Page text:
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KU part of grant to improve literacy, inclusion of students with disabilities

Friday, September 04, 2015

LAWRENCE — Not long ago the prevailing attitude was that students with disabilities could not be taught to read. In the last 10 years compelling research has demonstrated that there are specific approaches to literacy development and reading that benefit students with the most extensive needs. That research has been completed in classrooms that segregate students with disabilities from their typical peers. A University of Kansas professor will now lead a grant project to take literacy education for special education learners to the next phase: teaching them to learn to read alongside their counterparts in typical classrooms.

Elizabeth Kozleski, chair of the KU Department of Special Education, and Pam Hunt, professor of special education at San Francisco State University, have been awarded a $2.75 million, three-year grant from the U.S. Department of Education’s Institute of Education Sciences to help teachers in Kansas and California enact proven methods to teach reading to students with extensive support needs in general education classrooms alongside their typical peers.

The program, Implementing an Emergent Literacy Curriculum for Students with Intellectual Disabilities in General Education Classrooms, will partner with five school districts in Kansas and five in California’s Bay area. Forty students from each state will take part, and the researchers will work directly with teachers to use the curriculum, teach courses and analyze results.

“We’ll take an initial method that has been proven effective in teaching literacy for students with significant needs and work with five districts here in Kansas and five in California to implement those methods in their general education classrooms. The first year we’ll focus on preparing the teachers who will implement the programs in their own classrooms,” Kozleski said.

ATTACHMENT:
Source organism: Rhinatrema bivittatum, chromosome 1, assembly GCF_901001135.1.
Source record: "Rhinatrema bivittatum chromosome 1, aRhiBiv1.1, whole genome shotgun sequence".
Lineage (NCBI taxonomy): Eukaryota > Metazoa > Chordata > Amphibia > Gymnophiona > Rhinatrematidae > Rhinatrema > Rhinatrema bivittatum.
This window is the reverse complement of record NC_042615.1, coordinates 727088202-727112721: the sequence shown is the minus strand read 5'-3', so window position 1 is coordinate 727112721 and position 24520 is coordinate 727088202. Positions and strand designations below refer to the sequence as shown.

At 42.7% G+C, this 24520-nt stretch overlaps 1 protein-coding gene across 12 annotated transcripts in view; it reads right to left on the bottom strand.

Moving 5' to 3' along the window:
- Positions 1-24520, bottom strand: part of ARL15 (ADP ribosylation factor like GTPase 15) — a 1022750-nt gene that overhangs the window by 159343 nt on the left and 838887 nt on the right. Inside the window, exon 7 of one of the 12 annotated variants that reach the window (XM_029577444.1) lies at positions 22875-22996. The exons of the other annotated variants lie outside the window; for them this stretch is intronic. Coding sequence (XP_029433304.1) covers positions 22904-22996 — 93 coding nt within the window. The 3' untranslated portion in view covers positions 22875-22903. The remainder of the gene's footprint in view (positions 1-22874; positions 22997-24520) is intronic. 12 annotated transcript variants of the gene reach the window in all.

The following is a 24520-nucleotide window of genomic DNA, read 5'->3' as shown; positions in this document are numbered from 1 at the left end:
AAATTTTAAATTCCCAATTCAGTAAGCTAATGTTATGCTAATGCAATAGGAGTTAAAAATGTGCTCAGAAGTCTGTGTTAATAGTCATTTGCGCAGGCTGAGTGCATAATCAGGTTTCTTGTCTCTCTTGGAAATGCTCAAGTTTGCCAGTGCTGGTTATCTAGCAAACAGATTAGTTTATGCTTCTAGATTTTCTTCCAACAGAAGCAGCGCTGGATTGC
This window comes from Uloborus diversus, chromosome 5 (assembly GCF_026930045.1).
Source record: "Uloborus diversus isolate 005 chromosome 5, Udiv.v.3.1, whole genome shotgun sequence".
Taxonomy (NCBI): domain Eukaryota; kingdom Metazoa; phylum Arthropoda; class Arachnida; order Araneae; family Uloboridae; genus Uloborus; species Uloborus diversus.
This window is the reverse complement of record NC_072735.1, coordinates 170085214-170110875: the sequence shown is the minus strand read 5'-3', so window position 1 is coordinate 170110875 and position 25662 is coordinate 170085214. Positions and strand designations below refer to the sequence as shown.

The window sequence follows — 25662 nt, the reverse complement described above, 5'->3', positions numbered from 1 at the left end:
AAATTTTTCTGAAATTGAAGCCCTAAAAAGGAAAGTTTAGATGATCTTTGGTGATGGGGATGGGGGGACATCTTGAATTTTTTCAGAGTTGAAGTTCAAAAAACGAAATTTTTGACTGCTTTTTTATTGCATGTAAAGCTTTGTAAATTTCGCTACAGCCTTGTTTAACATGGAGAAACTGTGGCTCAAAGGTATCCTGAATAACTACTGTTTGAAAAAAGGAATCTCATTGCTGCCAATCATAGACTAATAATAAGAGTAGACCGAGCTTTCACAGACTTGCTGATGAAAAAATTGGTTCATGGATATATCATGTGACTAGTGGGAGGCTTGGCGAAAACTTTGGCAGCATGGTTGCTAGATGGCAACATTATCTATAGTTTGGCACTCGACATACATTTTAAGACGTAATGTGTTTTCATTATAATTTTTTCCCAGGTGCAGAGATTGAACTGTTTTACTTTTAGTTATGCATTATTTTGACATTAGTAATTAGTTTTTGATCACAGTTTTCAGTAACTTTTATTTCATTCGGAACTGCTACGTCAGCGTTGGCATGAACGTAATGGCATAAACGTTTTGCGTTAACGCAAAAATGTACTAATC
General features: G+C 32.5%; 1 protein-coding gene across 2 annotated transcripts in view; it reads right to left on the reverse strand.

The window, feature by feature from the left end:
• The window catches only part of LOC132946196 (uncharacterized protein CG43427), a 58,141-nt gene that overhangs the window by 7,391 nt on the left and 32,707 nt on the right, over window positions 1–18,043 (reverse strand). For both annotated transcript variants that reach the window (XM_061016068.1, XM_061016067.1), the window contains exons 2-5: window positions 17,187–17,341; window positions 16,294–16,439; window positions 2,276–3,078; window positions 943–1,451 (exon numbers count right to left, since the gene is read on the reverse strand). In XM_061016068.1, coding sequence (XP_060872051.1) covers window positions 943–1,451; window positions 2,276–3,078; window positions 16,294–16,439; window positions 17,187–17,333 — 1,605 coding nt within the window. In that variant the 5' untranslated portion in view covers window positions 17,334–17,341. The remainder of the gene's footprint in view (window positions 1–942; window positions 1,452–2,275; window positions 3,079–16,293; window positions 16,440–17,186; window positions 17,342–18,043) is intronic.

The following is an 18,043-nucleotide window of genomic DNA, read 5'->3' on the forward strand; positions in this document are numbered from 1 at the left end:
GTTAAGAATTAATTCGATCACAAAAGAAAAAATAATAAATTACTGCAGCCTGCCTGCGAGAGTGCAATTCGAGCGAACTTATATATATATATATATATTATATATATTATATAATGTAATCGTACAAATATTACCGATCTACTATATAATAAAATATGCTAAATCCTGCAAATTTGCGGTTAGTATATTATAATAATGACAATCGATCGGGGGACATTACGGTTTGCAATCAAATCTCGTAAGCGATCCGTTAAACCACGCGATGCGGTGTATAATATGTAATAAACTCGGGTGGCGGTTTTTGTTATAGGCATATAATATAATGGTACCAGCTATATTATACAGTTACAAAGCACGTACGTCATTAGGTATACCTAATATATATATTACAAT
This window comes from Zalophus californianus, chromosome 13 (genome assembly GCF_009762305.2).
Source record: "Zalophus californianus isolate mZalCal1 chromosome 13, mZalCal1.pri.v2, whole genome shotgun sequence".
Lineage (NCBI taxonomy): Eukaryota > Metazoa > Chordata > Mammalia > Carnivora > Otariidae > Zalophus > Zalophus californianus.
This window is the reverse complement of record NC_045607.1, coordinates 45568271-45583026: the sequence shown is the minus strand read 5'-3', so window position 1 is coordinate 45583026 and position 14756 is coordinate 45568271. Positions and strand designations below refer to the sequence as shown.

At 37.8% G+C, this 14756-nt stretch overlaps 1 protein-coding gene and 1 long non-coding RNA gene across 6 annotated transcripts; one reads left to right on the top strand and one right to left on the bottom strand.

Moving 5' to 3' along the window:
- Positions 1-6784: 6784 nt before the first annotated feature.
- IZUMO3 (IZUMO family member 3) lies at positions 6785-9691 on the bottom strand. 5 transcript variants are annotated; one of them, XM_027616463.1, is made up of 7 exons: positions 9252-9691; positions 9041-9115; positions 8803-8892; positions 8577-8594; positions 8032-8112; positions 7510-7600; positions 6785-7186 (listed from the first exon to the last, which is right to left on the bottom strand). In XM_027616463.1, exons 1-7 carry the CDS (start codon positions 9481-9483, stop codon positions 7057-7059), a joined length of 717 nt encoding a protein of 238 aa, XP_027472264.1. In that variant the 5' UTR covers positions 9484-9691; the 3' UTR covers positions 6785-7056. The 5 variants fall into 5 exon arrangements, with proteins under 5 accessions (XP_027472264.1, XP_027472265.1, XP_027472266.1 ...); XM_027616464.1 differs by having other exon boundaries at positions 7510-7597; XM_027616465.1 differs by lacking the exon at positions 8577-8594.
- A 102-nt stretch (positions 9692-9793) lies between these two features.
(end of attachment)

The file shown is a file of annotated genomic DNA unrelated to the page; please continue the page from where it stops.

Kozleski and Hunt, who both have extensive career experience working with students with extensive support needs, will spend the program’s second year assisting teachers and schools as they put into place the new method of teaching literacy to classrooms of both special education and general education students simultaneously. In the third year, they will analyze results, measure the program’s effectiveness and publish results. The hope is to eventually take the method to schools nationwide.

Learning varies from student to student; some student need more explicit and mediated instruction than others, Kozleski said. Research from KU’s nationally top-ranked special education department has led over the years to teaching methods for individuals with disabilities that address independent living, employment, complex academic skill sets and more.

As literacy education for a wide range of students with disabilities has become researched and understood, the time is right to explore the ways in which typical classroom contexts can enhance academic skill building for students with significant needs. However, simply enacting a new teaching method is not something that can be accomplished immediately; therefore, it is vital to provide the personalized, professional development support teachers need, Kozleski said.

“You have to give students a way to engage in the learning process, and, at the same time, have a single teacher who also has to handle all of the intricacies of managing a classroom,” Kozleski said. “Helping teachers learn to do that can be complicated, but we are fully committed to doing so and look forward to spending our first year finding the best ways to make it work.”

In addition to building knowledge about how schools can effectively teach literacy to students who require intensive supports, the research will also offer an example of effectively translating research into practice and supporting educators in the field.

“Teachers want to do the very best they can for their students, but the context in which they practice often requires standardization and uniformity,” Kozleski said. “We know now how to organize systems to accommodate the variance present in all learners and support educators in implementing new methods.”

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